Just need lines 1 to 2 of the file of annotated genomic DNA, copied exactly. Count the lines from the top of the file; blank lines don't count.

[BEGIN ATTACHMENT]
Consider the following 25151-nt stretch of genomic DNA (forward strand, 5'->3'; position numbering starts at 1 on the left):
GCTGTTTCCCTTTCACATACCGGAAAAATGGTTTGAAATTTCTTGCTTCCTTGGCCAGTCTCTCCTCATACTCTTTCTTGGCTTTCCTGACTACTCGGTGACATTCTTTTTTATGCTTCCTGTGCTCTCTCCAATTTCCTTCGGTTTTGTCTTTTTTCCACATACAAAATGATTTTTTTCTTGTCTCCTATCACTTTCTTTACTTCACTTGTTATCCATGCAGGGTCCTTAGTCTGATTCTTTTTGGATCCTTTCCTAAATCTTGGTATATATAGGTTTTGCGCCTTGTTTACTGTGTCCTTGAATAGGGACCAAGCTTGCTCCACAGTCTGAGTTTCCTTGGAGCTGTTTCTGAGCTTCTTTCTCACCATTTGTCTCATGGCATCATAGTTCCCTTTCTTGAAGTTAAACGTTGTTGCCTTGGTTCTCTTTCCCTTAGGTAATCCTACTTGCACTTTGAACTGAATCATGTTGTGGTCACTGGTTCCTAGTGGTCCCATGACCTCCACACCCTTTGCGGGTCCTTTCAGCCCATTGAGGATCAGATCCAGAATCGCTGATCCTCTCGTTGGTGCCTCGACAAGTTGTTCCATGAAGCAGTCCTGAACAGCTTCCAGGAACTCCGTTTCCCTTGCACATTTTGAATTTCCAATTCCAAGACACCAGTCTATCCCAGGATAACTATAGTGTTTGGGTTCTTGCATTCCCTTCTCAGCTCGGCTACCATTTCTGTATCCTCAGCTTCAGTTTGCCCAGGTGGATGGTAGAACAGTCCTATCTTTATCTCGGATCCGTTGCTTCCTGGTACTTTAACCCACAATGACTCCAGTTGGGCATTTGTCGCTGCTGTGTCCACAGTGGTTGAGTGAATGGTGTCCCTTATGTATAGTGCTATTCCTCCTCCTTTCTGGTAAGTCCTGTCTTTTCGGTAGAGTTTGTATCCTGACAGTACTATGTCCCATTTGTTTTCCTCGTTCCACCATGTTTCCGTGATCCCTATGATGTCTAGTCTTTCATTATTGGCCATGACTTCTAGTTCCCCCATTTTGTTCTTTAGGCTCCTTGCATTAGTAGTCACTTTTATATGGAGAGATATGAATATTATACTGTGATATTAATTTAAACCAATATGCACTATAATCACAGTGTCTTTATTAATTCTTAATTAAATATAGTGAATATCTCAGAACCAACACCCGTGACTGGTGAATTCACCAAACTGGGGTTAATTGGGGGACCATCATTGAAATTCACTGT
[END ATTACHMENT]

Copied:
Consider the following 25151-nt stretch of genomic DNA (forward strand, 5'->3'; position numbering starts at 1 on the left):
GCTGTTTCCCTTTCACATACCGGAAAAATGGTTTGAAATTTCTTGCTTCCTTGGCCAGTCTCTCCTCATACTCTTTCTTGGCTTTCCTGACTACTCGGTGACATTCTTTTTTATGCTTCCTGTGCTCTCTCCAATTTCCTTCGGTTTTGTCTTTTTTCCACATACAAAATGATTTTTTTCTTGTCTCCTATCACTTTCTTTACTTCACTTGTTATCCATGCAGGGTCCTTAGTCTGATTCTTTTTGGATCCTTTCCTAAATCTTGGTATATATAGGTTTTGCGCCTTGTTTACTGTGTCCTTGAATAGGGACCAAGCTTGCTCCACAGTCTGAGTTTCCTTGGAGCTGTTTCTGAGCTTCTTTCTCACCATTTGTCTCATGGCATCATAGTTCCCTTTCTTGAAGTTAAACGTTGTTGCCTTGGTTCTCTTTCCCTTAGGTAATCCTACTTGCACTTTGAACTGAATCATGTTGTGGTCACTGGTTCCTAGTGGTCCCATGACCTCCACACCCTTTGCGGGTCCTTTCAGCCCATTGAGGATCAGATCCAGAATCGCTGATCCTCTCGTTGGTGCCTCGACAAGTTGTTCCATGAAGCAGTCCTGAACAGCTTCCAGGAACTCCGTTTCCCTTGCACATTTTGAATTTCCAATTCCAAGACACCAGTCTATCCCAGGATAACTATAGTGTTTGGGTTCTTGCATTCCCTTCTCAGCTCGGCTACCATTTCTGTATCCTCAGCTTCAGTTTGCCCAGGTGGATGGTAGAACAGTCCTATCTTTATCTCGGATCCGTTGCTTCCTGGTACTTTAACCCACAATGACTCCAGTTGGGCATTTGTCGCTGCTGTGTCCACAGTGGTTGAGTGAATGGTGTCCCTTATGTATAGTGCTATTCCTCCTCCTTTCTGGTAAGTCCTGTCTTTTCGGTAGAGTTTGTATCCTGACAGTACTATGTCCCATTTGTTTTCCTCGTTCCACCATGTTTCCGTGATCCCTATGATGTCTAGTCTTTCATTATTGGCCATGACTTCTAGTTCCCCCATTTTGTTCTTTAGGCTCCTTGCATTAGTAGTCACTTTTATATGGAGAGATATGAATATTATACTGTGATATTAATTTAAACCAATATGCACTATAATCACAGTGTCTTTATTAATTCTTAATTAAATATAGTGAATATCTCAGAACCAACACCCGTGACTGGTGAATTCACCAAACTGGGGTTAATTGGGGGACCATCATTGAAATTCACTGT